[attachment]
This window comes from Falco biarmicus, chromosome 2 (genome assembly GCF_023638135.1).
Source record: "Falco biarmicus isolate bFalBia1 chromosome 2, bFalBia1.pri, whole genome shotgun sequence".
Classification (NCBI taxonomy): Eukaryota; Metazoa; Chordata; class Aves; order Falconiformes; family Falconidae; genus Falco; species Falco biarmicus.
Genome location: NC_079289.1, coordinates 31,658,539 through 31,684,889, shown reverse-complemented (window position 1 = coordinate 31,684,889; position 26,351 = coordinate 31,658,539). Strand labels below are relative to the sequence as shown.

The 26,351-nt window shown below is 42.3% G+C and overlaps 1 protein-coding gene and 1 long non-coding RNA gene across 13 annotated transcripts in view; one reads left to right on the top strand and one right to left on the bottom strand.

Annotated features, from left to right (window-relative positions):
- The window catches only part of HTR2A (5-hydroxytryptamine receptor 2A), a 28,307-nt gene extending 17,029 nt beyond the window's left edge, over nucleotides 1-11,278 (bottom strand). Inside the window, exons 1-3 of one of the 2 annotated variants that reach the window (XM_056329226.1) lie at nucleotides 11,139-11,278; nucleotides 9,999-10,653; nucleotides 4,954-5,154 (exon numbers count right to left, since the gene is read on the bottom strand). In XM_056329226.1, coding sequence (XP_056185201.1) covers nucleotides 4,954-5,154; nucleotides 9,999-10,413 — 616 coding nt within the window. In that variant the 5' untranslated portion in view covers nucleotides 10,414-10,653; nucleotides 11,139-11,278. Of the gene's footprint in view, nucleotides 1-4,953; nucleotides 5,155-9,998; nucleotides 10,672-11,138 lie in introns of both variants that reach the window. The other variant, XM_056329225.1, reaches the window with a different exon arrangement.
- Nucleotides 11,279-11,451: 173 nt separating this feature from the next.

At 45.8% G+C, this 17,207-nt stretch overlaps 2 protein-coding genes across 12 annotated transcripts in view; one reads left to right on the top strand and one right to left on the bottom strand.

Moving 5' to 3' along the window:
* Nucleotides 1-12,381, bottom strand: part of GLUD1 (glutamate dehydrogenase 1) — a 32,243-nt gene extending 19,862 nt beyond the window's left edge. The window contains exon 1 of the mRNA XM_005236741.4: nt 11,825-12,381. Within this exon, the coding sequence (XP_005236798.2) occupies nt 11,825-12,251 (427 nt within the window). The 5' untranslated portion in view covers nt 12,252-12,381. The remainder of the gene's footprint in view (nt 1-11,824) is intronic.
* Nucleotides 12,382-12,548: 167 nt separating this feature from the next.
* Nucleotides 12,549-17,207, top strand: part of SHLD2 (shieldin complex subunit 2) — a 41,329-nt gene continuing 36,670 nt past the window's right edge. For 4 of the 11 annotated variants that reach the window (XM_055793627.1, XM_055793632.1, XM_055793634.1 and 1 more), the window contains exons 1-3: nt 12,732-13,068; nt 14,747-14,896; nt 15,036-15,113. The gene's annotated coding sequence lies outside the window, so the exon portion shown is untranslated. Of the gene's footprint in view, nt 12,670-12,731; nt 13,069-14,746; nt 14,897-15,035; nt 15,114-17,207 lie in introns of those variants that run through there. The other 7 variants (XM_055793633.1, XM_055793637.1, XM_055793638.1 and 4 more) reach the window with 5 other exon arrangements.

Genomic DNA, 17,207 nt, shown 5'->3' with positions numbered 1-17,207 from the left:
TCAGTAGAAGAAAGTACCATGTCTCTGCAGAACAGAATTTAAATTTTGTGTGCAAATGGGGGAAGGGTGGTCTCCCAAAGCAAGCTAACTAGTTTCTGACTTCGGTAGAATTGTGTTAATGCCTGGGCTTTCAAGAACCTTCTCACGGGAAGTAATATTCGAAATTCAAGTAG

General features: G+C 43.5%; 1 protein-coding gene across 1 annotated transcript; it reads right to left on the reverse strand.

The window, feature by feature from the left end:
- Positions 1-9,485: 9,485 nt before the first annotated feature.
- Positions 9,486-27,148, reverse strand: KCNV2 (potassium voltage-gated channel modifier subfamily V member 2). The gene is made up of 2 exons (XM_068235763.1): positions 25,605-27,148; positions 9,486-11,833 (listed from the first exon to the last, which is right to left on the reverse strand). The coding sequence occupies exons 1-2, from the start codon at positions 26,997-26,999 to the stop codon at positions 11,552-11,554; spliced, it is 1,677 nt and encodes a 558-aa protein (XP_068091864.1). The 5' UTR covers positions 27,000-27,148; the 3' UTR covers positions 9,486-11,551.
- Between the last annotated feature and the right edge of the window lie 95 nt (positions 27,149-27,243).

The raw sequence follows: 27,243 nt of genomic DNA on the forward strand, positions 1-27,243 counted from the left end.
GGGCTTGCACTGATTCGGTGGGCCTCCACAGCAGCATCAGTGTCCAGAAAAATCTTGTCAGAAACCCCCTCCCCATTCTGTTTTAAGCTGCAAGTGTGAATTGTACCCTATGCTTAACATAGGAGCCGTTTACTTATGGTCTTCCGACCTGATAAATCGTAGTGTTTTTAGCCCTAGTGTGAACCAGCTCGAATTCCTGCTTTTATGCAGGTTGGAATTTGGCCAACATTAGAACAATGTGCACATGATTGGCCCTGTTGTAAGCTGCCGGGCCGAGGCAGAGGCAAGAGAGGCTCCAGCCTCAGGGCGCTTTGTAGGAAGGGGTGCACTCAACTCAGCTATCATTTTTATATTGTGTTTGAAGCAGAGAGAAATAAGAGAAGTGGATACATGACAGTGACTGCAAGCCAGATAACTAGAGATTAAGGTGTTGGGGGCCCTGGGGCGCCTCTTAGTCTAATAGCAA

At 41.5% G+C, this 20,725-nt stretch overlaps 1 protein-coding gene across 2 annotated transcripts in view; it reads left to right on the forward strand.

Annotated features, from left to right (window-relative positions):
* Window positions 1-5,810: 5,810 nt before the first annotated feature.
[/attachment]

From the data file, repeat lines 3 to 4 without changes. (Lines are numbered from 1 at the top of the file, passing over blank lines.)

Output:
Classification (NCBI taxonomy): Eukaryota; Metazoa; Chordata; class Aves; order Falconiformes; family Falconidae; genus Falco; species Falco biarmicus.
Genome location: NC_079289.1, coordinates 31,658,539 through 31,684,889, shown reverse-complemented (window position 1 = coordinate 31,684,889; position 26,351 = coordinate 31,658,539). Strand labels below are relative to the sequence as shown.